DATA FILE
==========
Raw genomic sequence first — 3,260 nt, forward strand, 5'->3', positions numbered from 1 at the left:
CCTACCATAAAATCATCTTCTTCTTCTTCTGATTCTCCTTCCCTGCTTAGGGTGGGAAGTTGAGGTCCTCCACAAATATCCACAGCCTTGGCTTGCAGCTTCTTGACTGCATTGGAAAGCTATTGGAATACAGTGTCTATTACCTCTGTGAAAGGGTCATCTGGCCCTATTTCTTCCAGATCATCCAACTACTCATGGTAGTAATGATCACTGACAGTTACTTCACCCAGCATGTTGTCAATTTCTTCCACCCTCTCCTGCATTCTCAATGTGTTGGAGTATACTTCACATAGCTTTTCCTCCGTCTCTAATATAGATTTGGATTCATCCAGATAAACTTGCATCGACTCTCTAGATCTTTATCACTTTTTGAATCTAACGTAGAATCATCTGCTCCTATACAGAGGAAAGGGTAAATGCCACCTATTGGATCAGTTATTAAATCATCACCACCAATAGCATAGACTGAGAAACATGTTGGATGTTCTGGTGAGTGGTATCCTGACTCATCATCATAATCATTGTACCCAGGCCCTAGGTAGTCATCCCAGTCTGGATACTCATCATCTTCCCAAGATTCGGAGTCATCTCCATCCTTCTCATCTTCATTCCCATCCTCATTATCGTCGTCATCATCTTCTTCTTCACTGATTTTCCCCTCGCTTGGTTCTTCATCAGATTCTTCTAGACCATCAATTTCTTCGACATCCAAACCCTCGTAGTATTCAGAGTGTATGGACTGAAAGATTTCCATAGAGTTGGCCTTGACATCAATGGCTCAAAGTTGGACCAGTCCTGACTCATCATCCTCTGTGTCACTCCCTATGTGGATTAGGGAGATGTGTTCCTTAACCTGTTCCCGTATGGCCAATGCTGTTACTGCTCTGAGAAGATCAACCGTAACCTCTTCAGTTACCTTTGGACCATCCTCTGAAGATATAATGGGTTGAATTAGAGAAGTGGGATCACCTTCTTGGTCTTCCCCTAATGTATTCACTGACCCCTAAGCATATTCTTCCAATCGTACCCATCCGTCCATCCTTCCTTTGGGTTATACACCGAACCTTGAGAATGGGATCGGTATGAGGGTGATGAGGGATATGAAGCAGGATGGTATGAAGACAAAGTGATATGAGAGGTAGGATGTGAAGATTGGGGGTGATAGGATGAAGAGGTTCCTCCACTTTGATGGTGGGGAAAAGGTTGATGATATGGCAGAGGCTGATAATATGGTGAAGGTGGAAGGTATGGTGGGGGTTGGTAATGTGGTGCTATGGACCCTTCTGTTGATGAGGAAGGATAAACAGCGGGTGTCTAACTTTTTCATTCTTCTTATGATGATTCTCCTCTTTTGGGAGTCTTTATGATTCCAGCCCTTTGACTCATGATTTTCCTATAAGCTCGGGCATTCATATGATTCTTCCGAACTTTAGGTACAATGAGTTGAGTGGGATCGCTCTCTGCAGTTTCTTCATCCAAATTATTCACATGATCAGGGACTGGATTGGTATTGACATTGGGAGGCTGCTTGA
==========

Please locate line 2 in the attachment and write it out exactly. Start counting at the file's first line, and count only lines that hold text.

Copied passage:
CCTACCATAAAATCATCTTCTTCTTCTTCTGATTCTCCTTCCCTGCTTAGGGTGGGAAGTTGAGGTCCTCCACAAATATCCACAGCCTTGGCTTGCAGCTTCTTGACTGCATTGGAAAGCTATTGGAATACAGTGTCTATTACCTCTGTGAAAGGGTCATCTGGCCCTATTTCTTCCAGATCATCCAACTACTCATGGTAGTAATGATCACTGACAGTTACTTCACCCAGCATGTTGTCAATTTCTTCCACCCTCTCCTGCATTCTCAATGTGTTGGAGTATACTTCACATAGCTTTTCCTCCGTCTCTAATATAGATTTGGATTCATCCAGATAAACTTGCATCGACTCTCTAGATCTTTATCACTTTTTGAATCTAACGTAGAATCATCTGCTCCTATACAGAGGAAAGGGTAAATGCCACCTATTGGATCAGTTATTAAATCATCACCACCAATAGCATAGACTGAGAAACATGTTGGATGTTCTGGTGAGTGGTATCCTGACTCATCATCATAATCATTGTACCCAGGCCCTAGGTAGTCATCCCAGTCTGGATACTCATCATCTTCCCAAGATTCGGAGTCATCTCCATCCTTCTCATCTTCATTCCCATCCTCATTATCGTCGTCATCATCTTCTTCTTCACTGATTTTCCCCTCGCTTGGTTCTTCATCAGATTCTTCTAGACCATCAATTTCTTCGACATCCAAACCCTCGTAGTATTCAGAGTGTATGGACTGAAAGATTTCCATAGAGTTGGCCTTGACATCAATGGCTCAAAGTTGGACCAGTCCTGACTCATCATCCTCTGTGTCACTCCCTATGTGGATTAGGGAGATGTGTTCCTTAACCTGTTCCCGTATGGCCAATGCTGTTACTGCTCTGAGAAGATCAACCGTAACCTCTTCAGTTACCTTTGGACCATCCTCTGAAGATATAATGGGTTGAATTAGAGAAGTGGGATCACCTTCTTGGTCTTCCCCTAATGTATTCACTGACCCCTAAGCATATTCTTCCAATCGTACCCATCCGTCCATCCTTCCTTTGGGTTATACACCGAACCTTGAGAATGGGATCGGTATGAGGGTGATGAGGGATATGAAGCAGGATGGTATGAAGACAAAGTGATATGAGAGGTAGGATGTGAAGATTGGGGGTGATAGGATGAAGAGGTTCCTCCACTTTGATGGTGGGGAAAAGGTTGATGATATGGCAGAGGCTGATAATATGGTGAAGGTGGAAGGTATGGTGGGGGTTGGTAATGTGGTGCTATGGACCCTTCTGTTGATGAGGAAGGATAAACAGCGGGTGTCTAACTTTTTCATTCTTCTTATGATGATTCTCCTCTTTTGGGAGTCTTTATGATTCCAGCCCTTTGACTCATGATTTTCCTATAAGCTCGGGCATTCATATGATTCTTCCGAACTTTAGGTACAATGAGTTGAGTGGGATCGCTCTCTGCAGTTTCTTCATCCAAATTATTCACATGATCAGGGACTGGATTGGTATTGACATTGGGAGGCTGCTTGA